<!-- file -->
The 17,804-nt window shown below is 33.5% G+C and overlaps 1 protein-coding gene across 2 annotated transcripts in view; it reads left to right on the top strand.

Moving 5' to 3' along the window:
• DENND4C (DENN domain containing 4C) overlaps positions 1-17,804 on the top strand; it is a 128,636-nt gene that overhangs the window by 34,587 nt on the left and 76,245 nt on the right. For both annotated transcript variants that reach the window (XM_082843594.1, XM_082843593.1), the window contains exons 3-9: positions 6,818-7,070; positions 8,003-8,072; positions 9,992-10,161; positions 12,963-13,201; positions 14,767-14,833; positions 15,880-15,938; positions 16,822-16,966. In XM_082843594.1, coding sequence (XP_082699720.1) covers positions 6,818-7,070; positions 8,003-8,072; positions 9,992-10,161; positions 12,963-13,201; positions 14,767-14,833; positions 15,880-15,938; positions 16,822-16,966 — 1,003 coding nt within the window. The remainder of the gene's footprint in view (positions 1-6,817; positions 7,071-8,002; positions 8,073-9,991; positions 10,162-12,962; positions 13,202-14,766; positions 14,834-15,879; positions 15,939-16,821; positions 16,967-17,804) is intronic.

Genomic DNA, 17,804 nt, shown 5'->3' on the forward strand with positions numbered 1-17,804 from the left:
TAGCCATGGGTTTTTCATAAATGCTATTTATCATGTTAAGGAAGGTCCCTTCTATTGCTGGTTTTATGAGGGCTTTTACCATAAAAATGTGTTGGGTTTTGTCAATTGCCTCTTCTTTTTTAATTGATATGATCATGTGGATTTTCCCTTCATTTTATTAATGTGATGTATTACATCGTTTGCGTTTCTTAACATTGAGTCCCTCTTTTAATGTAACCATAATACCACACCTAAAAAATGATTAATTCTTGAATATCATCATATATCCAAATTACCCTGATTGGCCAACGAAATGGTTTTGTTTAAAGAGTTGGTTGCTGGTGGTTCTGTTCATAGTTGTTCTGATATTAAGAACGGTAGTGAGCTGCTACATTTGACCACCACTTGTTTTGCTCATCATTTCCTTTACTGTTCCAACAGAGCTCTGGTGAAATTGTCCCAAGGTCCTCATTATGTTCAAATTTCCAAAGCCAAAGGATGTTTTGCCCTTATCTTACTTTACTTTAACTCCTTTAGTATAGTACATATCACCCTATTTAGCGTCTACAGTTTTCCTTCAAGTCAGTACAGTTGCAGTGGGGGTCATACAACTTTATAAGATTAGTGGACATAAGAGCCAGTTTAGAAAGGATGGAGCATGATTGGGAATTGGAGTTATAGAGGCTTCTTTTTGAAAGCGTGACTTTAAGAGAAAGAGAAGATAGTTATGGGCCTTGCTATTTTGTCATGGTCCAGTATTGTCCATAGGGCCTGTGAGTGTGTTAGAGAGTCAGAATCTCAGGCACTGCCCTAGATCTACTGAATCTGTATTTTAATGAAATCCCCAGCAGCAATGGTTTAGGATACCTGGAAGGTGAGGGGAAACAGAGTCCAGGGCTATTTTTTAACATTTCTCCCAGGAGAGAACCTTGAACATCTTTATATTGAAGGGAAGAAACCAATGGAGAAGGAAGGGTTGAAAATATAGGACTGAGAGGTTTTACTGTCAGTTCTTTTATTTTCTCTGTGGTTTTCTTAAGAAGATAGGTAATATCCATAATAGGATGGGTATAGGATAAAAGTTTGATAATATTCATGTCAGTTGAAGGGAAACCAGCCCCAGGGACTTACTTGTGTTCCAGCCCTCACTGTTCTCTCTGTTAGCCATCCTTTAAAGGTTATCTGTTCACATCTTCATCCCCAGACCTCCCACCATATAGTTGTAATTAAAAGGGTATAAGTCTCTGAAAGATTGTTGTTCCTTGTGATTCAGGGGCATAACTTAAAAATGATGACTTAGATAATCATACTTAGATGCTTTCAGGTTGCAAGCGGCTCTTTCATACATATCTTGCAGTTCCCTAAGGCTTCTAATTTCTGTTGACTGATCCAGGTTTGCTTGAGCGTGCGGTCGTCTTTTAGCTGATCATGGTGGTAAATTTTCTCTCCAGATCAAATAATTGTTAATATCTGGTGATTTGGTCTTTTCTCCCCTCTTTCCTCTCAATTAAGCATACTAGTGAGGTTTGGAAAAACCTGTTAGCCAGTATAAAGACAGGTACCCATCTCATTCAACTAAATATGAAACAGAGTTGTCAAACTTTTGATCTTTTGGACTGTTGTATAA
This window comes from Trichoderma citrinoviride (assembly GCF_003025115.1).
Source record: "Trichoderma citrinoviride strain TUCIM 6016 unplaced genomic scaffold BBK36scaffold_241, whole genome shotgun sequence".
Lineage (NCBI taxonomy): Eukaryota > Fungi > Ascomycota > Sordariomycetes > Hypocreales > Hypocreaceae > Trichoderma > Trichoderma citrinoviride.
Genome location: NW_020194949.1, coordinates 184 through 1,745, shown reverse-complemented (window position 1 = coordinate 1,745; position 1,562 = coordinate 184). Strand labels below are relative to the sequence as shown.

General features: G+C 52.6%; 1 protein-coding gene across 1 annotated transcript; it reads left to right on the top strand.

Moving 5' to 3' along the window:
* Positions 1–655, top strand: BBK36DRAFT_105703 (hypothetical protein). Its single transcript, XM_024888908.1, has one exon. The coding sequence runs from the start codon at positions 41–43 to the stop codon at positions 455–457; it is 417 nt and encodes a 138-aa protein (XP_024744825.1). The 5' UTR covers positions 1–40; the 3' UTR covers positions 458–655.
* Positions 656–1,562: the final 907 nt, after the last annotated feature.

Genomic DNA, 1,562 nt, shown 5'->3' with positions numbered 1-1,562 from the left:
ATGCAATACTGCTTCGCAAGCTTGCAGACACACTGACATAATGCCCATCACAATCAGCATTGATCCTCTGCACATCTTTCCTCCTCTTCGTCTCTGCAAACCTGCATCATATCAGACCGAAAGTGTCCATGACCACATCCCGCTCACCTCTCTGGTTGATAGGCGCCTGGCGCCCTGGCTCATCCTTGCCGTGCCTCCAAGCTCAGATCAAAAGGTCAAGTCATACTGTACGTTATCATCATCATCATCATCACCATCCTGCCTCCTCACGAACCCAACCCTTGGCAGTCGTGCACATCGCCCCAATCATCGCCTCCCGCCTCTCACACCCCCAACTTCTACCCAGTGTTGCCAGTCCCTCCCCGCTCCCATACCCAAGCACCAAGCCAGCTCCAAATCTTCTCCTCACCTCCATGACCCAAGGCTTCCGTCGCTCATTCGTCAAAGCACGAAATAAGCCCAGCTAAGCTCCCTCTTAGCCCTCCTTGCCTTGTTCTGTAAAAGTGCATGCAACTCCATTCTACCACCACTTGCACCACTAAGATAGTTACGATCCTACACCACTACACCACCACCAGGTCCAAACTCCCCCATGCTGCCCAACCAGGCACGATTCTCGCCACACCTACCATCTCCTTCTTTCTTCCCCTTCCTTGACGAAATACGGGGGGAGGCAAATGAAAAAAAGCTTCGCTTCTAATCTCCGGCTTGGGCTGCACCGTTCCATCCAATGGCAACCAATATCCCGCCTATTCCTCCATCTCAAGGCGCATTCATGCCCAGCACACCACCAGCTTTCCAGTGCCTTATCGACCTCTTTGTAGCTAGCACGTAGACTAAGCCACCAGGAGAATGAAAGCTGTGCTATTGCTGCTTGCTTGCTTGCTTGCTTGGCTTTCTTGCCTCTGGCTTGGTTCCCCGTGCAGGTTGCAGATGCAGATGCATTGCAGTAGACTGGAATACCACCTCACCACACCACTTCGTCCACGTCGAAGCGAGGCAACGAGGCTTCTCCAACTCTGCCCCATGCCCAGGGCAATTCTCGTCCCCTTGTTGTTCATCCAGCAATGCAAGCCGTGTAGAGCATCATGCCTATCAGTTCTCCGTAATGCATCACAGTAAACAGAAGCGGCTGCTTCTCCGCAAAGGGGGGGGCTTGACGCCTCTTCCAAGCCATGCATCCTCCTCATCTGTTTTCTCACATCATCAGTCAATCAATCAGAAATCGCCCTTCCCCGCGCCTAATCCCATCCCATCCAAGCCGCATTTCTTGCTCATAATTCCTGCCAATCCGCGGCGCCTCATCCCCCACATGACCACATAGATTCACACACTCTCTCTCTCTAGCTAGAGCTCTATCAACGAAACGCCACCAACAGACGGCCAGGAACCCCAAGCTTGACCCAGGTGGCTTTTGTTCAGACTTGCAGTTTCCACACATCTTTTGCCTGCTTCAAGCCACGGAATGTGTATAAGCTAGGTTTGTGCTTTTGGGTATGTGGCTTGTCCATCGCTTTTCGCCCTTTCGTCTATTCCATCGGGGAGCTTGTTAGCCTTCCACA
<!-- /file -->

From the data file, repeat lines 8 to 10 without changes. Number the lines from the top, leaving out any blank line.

Lineage (NCBI taxonomy): Eukaryota > Fungi > Ascomycota > Sordariomycetes > Hypocreales > Hypocreaceae > Trichoderma > Trichoderma citrinoviride.
Genome location: NW_020194949.1, coordinates 184 through 1,745, shown reverse-complemented (window position 1 = coordinate 1,745; position 1,562 = coordinate 184). Strand labels below are relative to the sequence as shown.

General features: G+C 52.6%; 1 protein-coding gene across 1 annotated transcript; it reads left to right on the top strand.